Ubuntu – the correct way to edit a crontab file

cron

I am trying to automate the refreshing of awstats for my webserver and understand that I need to use cron to set that up. So each user has a crontab file?

I was following the instructions here community/AWStats

And it says to go to the file at: /etc/crontab

That file already has some information in it. Is this the main crontab file or something? I have seen some instructions online to use the file that pops up with crontab -e.

What is the proper file to use and the best way to do this?

If I schedule a task as my non-root user, will it run by itself at the time interval as specified, with no issues?

Will I need to restart the server after saving the cron job in the crontab file before it will start working?

Best Answer

  • What is the proper file to use and best way to do this?

    crontab -e is the best way to do it - this will allow you to easily edit per-user crontabs.

    If I schedule a task as my non-root user, will it run by itself at the time interval as specified, with no issues?

    Yes, and it will run with the privileges of that user account.

    As a principle, it is best to run scheduled tasks with the lowest privileges you can get away with, so if what you are doing will not require root, don't use root. If you don't even need to be able to access your account's files and folders, then you can create a new user and use that user account only for that task. On the other hand if your task does require root, use root's crontab (su / sudo su to root then use crontab -e).

    Will I need to restart the server after saving the cron job in the crontab file before it will start working?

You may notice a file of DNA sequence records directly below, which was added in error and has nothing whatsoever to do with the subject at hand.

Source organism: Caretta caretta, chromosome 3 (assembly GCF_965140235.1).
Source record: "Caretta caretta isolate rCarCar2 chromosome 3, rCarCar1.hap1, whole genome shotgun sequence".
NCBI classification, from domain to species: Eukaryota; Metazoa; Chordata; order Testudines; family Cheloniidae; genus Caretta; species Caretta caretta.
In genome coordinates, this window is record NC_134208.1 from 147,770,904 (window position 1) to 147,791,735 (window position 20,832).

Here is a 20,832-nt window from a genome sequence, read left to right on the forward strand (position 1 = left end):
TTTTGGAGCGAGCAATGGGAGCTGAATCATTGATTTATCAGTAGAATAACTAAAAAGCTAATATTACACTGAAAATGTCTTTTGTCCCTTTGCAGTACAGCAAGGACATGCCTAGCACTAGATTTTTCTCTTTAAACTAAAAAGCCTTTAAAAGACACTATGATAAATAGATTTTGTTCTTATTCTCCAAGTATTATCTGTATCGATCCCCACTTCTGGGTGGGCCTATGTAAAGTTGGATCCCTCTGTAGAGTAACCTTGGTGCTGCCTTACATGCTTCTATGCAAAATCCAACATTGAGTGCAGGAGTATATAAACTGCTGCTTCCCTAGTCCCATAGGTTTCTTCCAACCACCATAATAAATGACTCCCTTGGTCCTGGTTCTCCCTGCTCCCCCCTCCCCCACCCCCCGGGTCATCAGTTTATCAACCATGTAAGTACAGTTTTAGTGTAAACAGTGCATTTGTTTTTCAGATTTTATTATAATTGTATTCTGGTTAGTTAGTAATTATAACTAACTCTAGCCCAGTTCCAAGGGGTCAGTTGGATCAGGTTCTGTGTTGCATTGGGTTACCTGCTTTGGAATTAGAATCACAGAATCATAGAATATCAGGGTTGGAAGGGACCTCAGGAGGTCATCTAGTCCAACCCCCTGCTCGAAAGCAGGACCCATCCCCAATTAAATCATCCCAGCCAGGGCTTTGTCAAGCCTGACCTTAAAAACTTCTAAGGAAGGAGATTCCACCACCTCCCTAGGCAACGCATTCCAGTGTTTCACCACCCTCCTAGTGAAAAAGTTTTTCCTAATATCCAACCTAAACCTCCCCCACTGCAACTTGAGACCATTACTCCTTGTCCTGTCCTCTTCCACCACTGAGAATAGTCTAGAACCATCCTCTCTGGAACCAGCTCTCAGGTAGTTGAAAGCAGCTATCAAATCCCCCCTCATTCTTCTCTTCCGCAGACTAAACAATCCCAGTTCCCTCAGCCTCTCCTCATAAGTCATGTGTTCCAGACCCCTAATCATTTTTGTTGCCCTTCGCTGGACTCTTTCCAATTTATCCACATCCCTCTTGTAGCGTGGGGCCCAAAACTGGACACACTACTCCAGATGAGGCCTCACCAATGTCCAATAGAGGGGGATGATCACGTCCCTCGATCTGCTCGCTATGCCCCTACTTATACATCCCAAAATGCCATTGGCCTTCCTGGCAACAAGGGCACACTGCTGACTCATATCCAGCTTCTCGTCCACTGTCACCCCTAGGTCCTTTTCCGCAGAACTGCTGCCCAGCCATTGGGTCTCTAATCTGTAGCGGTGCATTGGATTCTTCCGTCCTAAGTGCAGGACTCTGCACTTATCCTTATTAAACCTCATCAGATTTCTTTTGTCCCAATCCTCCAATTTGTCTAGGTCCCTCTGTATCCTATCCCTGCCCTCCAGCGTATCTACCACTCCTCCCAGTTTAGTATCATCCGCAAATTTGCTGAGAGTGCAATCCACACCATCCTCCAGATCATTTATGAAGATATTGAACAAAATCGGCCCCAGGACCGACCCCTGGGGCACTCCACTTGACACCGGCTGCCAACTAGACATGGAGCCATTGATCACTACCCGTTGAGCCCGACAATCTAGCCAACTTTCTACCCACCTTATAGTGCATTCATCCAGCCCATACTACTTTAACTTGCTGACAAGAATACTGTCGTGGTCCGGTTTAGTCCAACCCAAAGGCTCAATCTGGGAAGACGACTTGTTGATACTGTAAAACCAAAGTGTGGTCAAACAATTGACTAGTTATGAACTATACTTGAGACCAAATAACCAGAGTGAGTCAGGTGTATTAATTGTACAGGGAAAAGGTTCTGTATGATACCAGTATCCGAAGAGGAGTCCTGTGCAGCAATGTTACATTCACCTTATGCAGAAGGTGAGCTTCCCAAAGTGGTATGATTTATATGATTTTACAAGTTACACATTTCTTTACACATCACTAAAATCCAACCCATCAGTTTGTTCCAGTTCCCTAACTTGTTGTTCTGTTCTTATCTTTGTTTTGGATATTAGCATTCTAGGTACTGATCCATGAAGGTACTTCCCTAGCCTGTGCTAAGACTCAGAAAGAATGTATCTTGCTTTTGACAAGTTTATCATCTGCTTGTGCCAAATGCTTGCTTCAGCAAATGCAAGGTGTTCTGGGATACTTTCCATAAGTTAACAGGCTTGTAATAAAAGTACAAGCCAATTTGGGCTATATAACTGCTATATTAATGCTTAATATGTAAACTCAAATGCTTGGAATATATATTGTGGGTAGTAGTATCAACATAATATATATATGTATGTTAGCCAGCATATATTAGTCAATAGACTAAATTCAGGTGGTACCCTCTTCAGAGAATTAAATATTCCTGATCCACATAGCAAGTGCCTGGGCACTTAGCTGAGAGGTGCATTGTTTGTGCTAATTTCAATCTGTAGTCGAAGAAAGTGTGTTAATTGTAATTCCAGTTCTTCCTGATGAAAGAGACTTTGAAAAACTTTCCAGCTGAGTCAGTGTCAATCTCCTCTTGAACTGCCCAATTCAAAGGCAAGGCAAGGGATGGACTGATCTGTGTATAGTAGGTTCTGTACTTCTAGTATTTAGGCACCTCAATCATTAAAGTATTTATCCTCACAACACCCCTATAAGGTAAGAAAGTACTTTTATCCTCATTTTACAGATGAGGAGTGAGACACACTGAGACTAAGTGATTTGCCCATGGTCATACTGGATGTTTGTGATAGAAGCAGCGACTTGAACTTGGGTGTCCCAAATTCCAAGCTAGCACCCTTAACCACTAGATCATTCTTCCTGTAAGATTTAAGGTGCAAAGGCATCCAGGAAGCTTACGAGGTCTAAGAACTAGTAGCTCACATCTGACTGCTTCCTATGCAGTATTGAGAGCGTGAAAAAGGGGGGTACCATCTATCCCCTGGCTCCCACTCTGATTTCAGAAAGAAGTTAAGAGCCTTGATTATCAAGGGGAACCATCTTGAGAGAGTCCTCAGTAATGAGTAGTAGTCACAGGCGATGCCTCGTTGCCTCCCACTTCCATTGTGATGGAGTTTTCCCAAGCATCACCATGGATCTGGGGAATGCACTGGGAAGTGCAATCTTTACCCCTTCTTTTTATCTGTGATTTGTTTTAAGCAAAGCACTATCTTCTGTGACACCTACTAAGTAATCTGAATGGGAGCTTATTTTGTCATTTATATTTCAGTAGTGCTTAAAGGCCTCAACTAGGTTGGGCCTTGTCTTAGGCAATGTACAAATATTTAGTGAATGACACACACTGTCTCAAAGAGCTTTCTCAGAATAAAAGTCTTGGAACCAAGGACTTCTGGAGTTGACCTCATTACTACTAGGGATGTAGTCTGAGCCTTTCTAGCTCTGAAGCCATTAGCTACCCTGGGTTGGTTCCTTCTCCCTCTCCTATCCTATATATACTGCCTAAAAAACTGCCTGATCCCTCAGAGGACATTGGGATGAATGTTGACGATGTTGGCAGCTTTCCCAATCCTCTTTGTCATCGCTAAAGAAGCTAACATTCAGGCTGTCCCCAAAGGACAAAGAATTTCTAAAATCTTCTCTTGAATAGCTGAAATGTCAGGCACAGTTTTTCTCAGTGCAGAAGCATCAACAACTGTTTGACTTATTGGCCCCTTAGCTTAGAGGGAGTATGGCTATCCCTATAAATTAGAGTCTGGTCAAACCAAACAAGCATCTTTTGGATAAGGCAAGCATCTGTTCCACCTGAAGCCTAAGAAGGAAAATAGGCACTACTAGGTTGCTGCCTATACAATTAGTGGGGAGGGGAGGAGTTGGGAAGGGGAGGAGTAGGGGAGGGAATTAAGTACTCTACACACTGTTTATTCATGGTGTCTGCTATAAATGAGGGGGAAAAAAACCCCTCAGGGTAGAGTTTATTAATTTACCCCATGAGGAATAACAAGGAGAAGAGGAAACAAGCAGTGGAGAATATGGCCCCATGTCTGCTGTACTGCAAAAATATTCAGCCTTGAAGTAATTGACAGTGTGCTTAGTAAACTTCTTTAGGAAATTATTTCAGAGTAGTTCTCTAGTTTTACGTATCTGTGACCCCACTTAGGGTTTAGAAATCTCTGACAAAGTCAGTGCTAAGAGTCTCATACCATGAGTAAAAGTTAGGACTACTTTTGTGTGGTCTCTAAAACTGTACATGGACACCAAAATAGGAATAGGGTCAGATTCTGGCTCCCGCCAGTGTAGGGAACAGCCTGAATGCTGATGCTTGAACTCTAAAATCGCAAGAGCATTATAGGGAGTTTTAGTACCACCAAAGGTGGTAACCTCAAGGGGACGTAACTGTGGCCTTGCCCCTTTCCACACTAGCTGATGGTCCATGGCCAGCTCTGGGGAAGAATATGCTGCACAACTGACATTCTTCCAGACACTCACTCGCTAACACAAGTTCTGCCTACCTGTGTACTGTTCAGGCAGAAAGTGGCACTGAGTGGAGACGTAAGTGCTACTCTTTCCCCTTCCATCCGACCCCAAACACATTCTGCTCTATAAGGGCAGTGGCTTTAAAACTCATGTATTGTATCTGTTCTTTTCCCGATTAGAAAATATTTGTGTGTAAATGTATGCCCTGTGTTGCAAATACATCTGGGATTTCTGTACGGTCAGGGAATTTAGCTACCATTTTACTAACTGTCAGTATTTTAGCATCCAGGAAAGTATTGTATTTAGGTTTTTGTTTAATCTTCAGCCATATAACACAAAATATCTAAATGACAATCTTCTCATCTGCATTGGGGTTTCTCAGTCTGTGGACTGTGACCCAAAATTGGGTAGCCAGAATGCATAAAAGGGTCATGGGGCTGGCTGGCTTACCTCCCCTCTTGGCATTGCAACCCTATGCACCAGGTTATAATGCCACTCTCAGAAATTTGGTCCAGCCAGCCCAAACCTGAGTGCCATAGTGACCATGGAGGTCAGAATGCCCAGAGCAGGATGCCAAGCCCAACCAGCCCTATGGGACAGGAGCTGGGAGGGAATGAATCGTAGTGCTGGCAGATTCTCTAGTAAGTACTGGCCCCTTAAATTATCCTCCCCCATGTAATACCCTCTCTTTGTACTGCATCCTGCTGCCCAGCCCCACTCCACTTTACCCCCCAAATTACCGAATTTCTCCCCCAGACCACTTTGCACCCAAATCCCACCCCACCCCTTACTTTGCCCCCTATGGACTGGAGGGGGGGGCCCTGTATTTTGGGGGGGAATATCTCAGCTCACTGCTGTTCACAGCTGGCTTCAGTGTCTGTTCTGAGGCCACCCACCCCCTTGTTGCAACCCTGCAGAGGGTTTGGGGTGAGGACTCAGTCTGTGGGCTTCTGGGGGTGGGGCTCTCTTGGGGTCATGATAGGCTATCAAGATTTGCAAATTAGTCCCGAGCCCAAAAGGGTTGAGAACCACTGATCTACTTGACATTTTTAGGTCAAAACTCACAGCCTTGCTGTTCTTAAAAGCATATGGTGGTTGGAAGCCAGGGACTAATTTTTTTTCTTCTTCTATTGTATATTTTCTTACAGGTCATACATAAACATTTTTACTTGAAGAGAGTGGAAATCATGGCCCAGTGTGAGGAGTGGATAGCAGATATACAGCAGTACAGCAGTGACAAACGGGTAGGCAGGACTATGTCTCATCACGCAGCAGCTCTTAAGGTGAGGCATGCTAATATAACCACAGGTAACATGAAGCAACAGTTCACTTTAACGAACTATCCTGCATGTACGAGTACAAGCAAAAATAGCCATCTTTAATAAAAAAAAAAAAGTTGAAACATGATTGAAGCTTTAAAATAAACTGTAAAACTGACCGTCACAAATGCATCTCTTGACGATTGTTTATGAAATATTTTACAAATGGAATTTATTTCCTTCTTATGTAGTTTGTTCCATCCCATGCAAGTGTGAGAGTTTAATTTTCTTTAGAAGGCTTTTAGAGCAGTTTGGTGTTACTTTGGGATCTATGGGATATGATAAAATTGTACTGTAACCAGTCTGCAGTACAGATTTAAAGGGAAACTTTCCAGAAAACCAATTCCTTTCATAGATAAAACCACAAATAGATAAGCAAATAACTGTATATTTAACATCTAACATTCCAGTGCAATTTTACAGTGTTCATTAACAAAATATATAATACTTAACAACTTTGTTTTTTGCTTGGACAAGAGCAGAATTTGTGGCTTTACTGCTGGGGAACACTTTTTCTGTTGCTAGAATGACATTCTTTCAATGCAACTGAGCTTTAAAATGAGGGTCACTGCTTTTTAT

No it'll start working straight away (well, the next possible scheduled time).

    Why not edit the file directly? Where is it located?

    The user crontab files are located in /var/spool/cron/crontabs, but their permissions are set in such a way that they can't be traversed to without superuser permission (but once open and the cron process drops privileges it can still access the file).

    The system is not designed for end users to edit these files directly, and indeed the top of the file has a stern DO NOT EDIT THIS FILE warning at the top to this effect. The file is instead designed to be edited via crontab -e which sets up a temporary mirror of the file in /tmp for editing - without the stern warning - after which it checks and installs the permanent crontab file itself. This can all be done without superuser permission.

    If you did edit the crontab file directly I don't know what the result would be. It's possible it simply wouldn't take effect until next restart and any errors may be hard to debug.

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